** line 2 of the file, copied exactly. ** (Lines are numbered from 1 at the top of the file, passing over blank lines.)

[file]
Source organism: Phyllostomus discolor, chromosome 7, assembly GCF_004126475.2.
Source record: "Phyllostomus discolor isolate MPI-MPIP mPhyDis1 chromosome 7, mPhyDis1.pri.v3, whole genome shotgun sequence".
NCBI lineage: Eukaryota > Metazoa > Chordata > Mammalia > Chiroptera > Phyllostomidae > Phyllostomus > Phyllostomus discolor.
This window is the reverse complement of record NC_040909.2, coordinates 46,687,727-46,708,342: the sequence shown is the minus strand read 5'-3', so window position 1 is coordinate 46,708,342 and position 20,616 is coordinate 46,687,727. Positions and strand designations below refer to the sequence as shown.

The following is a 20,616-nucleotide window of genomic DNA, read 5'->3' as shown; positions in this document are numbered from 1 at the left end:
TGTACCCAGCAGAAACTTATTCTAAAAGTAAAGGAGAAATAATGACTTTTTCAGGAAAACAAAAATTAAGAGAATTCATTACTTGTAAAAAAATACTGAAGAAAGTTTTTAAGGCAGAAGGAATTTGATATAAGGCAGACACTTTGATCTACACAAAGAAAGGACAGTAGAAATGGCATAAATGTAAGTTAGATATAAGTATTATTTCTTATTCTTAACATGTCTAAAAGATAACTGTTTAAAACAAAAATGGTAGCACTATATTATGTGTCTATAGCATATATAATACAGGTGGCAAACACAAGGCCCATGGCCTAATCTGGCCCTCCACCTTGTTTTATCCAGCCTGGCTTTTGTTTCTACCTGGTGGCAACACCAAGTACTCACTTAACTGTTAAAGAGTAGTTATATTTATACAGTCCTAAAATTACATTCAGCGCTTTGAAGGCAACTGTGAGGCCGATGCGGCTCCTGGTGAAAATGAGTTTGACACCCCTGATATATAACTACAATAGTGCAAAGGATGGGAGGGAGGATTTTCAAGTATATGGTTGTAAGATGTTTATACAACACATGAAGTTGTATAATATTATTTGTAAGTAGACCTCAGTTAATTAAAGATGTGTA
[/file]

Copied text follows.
Source record: "Phyllostomus discolor isolate MPI-MPIP mPhyDis1 chromosome 7, mPhyDis1.pri.v3, whole genome shotgun sequence".